Reviewed by

Steven Keoni Holmes

Clemson University

Table of Contents


Plugged In: Technology, Rhetoric and Culture in a Posthuman Age Edited by Lynn Worsham and Gary A. Olson (2008)

Part 3: Memory and Networked Cultures

The final grouping of authors examines a range of cultural studies practices that are actively reshaping how we conceive of "Network Cultures." Michelle Comstock's "Grrrl Zine Networks: Re-composing Spaces of Authority, Gender, and Culture" looks at the"growing do-it-yourself (DIY) zine network[s]" that remain underexamined in postfeminist authorship surveys.  This counter-culture’s media practices include unique genre blending of rants, poetry, and personal stories, among other practices of "critical pastiche" that precludes not only a universal idea of woman as author but also any simple literary categorization (p. 173).   The growl overtones of "grrrl" testify, as Comstock suggests, to these authors' need to "make some noise" and call attention to the structures of literacy and white, middle-class heteronormativity that delegitimize their practices (p. 168). Far from an exceptional phenomenon, she contends that the rhetoricality of these sites have much to teach us about pedagogy and cultural production, especially when we consider how "zine writers and Web designers have reterritorialized grrrl identities as sources of political and social authorship and agency […] outside the academy's often paternalistic discourse of student need and ‘banking’ approaches to literacy education" (p. 169). Importantly, Comstock reminds scholars of digital writing to pay particular attention to its marginalized networks.

"We do not know how to renounce anything, Freud once observed. This type of relation to the object indicates an inability to mourn."

~Avital Ronell

Maya Socolovsky as well traces an emerging genre of web writing. Her essay, "Cyber-spaces of Grief: Online Memorials and the Columbine High School Shootings," explores digital mourning rituals in order to theorize the differences between physical and electronic monuments.  As death must remain our Other, the making-present of a spatialized monument is necessary when the latter must be remembered. Although similar in intention, virtual monuments offer new experiences of time, space, and the practices and structures of memory; "the electronic text is always a simulacrum with no concrete instantiation of itself elsewhere" (p. 188). As the subject in electronic spaces has no absolute fixed frame of spatial reference, Socolovsky argues the virtual space becomes a gravesite where those in mourning can "manipulate the details of the memorial" (p. 189).  Socolovsky's case studies include popular electronic memorial sites such as and a comparative study of electronic memorials in the wake of the Columbine memorials. Relying upon Slavoj Zizek's theories, she argues that Internet memorials remain haunted because they lack the very spatiality of the physical monument that allows for displacement of death as Other.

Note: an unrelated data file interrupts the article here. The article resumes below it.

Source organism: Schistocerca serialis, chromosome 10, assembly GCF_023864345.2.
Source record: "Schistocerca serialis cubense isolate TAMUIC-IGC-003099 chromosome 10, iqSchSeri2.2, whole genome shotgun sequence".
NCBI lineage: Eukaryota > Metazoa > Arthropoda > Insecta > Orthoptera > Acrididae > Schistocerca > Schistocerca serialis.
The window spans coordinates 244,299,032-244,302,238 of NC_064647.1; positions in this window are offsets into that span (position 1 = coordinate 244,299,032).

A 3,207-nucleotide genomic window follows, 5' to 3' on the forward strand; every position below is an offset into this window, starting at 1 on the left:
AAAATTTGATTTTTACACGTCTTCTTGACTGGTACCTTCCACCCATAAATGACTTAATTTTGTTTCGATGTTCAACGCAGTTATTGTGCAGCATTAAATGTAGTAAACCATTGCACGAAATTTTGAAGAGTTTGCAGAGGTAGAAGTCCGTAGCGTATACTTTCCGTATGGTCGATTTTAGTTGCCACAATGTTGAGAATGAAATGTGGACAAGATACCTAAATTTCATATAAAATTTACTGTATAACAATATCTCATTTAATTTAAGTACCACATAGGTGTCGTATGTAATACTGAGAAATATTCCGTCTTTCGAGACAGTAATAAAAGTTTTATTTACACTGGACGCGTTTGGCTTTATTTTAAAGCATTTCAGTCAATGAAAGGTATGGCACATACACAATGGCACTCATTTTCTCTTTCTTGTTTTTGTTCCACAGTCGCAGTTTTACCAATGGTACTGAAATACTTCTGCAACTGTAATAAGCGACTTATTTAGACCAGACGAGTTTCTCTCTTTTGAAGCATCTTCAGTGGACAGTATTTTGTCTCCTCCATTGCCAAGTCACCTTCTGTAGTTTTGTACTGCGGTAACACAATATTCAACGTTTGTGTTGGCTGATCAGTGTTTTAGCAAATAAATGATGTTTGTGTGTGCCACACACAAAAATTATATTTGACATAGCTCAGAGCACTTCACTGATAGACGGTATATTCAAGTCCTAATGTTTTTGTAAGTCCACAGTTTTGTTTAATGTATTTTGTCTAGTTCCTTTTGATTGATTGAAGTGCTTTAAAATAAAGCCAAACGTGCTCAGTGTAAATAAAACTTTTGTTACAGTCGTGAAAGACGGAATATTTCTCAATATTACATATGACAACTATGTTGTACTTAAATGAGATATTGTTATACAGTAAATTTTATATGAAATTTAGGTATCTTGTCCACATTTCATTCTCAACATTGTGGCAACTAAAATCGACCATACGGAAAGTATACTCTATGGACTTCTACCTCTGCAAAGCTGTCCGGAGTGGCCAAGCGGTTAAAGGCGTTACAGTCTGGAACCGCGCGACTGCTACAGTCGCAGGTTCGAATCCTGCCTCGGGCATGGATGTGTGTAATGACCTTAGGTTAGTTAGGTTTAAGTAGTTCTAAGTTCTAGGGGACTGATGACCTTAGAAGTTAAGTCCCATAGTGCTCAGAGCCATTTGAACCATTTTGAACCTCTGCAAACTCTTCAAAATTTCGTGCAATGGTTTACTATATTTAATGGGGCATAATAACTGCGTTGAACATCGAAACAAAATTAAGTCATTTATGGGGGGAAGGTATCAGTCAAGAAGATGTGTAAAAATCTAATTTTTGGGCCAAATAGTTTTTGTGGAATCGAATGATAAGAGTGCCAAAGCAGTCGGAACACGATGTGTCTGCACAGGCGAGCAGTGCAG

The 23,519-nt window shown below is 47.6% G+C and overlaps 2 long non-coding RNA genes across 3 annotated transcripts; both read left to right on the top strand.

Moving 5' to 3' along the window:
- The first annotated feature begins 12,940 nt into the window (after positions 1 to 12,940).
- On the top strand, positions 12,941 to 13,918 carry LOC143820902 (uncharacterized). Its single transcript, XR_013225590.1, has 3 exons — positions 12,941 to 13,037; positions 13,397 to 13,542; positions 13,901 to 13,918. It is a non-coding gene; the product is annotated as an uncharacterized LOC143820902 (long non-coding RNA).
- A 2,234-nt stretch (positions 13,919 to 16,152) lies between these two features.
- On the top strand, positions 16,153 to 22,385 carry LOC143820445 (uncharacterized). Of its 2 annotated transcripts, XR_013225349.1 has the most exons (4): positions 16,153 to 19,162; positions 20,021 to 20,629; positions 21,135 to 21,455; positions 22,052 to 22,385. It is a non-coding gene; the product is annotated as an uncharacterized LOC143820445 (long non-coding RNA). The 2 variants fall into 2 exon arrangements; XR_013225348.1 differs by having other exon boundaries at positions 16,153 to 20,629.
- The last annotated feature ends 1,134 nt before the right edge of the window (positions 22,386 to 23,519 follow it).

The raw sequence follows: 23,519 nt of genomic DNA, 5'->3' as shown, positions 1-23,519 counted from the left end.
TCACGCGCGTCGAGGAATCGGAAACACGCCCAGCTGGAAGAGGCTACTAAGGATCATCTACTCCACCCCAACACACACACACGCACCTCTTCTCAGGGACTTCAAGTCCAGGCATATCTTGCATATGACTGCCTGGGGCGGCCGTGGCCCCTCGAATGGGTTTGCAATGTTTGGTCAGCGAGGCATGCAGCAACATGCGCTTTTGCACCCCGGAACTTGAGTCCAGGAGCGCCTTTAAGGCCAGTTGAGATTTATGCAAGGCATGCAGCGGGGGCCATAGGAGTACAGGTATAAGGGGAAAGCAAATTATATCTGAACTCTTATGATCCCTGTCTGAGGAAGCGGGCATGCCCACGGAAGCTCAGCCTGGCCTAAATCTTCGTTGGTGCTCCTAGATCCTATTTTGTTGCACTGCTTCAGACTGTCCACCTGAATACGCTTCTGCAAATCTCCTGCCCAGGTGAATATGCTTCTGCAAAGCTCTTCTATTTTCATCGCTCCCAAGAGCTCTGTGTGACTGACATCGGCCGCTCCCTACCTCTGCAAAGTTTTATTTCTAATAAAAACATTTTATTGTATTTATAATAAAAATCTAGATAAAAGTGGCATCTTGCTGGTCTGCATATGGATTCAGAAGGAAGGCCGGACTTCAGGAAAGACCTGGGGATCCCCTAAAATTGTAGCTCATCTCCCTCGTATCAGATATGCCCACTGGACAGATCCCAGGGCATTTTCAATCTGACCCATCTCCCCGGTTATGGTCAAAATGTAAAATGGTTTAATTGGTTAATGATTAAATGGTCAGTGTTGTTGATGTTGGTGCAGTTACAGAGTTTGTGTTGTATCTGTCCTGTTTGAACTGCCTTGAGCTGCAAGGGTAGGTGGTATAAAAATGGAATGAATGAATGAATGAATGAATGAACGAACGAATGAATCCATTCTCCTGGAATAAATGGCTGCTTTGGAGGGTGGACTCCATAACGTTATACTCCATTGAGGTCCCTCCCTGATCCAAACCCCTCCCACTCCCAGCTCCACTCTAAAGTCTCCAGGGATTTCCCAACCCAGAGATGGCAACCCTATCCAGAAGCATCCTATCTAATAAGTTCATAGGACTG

"Adjusting culture to technology means taking into account the 'dynamic schemes' of present-day technics and casting aside those issuing from a reality that today has disappeared. It means, too, admitting that the technical dynamic precedes the social dynamic and imposes itself thereupon."

~Bernard Stiegler

In contrast to monuments that seek to keep the deceased virtually alive, John Johnston's "Network Theory and Life on the Internet" sheds light on how networks, the inorganic dead, rely on open, dynamic systems to create ecological organizations independent of human intention. The cause is the phenomenon known as "small world" network theory that allows for the well-known cliché "six degrees of separation from Kevin Bacon" in relationship to Hollywood film connections. "The Web's link-node structure exhibits a power law" that is dominated by "a number of 'hubs' with a large number of links" (p. 214). By the same token that Bacon has been in so many movies and, with each one, adds another six degrees of connection, it is little coincidence, Johnson observes, that large hubs like will continue to grow. As new sites are added to the Web, they accord to a law of "preferential attachment" wherein "links are chosen to enhance connectivity and visibility"; or, as Johnston facetiously states, "Them that already has, get more" (p. 214). Such laws are evidence that the Web's "self-organizing properties continue to function unperturbed by and completely independent of human intention" (p. 217).